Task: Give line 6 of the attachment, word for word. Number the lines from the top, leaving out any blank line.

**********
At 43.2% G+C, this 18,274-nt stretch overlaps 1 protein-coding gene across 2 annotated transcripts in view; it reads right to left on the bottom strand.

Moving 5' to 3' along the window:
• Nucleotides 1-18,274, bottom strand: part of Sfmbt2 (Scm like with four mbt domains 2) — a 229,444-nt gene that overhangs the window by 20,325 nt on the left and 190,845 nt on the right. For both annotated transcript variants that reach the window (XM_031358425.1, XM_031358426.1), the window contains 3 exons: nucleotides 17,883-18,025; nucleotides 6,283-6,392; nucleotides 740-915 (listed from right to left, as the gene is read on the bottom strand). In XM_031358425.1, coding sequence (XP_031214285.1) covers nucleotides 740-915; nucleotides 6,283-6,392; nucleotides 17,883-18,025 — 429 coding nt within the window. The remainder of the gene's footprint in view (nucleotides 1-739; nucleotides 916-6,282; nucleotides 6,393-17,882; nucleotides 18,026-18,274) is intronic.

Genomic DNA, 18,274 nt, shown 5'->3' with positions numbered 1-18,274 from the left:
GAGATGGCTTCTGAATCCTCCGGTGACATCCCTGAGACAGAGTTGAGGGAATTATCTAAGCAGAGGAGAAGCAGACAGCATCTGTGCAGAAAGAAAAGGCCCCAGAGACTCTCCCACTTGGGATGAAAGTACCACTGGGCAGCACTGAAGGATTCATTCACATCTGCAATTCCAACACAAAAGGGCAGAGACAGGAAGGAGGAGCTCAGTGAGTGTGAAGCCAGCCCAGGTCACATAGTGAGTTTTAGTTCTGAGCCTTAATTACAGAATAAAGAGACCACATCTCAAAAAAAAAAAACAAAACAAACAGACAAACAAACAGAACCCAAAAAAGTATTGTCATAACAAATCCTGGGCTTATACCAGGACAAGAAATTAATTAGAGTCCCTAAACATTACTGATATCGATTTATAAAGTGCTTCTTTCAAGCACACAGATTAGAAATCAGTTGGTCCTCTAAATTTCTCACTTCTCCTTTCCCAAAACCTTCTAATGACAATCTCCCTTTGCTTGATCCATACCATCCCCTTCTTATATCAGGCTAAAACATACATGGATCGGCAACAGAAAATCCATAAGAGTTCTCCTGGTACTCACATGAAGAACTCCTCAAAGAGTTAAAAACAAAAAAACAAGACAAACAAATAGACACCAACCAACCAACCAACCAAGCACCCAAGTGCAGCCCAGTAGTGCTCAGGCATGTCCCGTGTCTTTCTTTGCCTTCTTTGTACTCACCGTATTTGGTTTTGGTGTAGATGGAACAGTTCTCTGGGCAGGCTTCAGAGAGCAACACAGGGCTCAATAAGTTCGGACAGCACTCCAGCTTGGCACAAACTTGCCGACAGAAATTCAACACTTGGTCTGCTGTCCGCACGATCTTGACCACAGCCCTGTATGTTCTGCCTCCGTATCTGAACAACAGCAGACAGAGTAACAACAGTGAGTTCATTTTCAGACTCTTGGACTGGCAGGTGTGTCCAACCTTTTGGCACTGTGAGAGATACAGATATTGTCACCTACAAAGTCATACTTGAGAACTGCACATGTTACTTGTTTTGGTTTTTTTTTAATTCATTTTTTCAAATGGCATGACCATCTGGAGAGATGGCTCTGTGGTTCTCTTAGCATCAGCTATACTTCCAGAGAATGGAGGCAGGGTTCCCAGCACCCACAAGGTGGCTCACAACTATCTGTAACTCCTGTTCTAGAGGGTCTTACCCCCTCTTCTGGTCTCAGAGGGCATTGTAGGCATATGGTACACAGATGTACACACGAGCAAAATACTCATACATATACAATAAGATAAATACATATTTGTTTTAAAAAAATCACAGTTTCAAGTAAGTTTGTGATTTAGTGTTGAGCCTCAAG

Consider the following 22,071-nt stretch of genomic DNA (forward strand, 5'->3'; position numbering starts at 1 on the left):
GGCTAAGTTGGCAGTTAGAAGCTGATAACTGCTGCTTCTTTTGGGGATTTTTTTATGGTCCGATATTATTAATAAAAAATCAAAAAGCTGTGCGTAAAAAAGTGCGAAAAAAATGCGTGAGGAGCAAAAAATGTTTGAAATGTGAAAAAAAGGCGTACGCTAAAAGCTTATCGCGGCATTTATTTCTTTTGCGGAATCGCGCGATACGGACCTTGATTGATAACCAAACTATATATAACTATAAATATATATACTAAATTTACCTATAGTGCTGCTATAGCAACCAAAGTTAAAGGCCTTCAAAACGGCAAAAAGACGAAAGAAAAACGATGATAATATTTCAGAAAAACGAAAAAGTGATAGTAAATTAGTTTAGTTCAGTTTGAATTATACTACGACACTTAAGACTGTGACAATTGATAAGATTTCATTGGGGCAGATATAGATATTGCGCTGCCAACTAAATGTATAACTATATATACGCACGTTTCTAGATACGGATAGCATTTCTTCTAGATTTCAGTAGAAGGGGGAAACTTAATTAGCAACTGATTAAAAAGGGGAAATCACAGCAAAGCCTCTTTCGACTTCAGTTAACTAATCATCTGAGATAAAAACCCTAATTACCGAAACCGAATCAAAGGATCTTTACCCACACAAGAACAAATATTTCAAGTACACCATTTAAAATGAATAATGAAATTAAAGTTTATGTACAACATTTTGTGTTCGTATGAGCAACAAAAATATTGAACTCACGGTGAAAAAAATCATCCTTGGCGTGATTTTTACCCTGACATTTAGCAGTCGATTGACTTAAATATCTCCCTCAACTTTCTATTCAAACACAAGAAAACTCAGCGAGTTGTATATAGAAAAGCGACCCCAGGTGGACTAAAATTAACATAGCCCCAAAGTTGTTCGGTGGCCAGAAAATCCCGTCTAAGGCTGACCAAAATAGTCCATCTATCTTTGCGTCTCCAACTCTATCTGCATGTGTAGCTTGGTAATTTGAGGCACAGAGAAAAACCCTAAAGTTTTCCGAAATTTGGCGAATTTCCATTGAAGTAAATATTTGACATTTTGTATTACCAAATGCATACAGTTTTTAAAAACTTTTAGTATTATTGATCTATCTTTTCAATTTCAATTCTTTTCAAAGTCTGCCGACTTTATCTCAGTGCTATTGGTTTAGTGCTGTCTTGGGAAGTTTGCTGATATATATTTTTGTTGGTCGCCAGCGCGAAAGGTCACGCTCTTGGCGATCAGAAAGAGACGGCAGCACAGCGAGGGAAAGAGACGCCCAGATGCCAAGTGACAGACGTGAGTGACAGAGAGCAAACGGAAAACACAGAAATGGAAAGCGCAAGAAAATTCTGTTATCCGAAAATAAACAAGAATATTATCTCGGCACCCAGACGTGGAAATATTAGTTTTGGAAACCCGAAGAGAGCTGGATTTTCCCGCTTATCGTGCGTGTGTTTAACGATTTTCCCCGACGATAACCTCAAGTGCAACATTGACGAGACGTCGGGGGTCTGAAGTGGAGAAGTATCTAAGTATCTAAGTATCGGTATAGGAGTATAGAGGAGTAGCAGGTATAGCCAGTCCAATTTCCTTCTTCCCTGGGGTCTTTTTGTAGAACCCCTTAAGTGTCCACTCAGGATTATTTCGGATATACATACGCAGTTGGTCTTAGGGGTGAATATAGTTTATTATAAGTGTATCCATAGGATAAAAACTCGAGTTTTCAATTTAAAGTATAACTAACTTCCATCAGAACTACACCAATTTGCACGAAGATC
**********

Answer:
Consider the following 22,071-nt stretch of genomic DNA (forward strand, 5'->3'; position numbering starts at 1 on the left):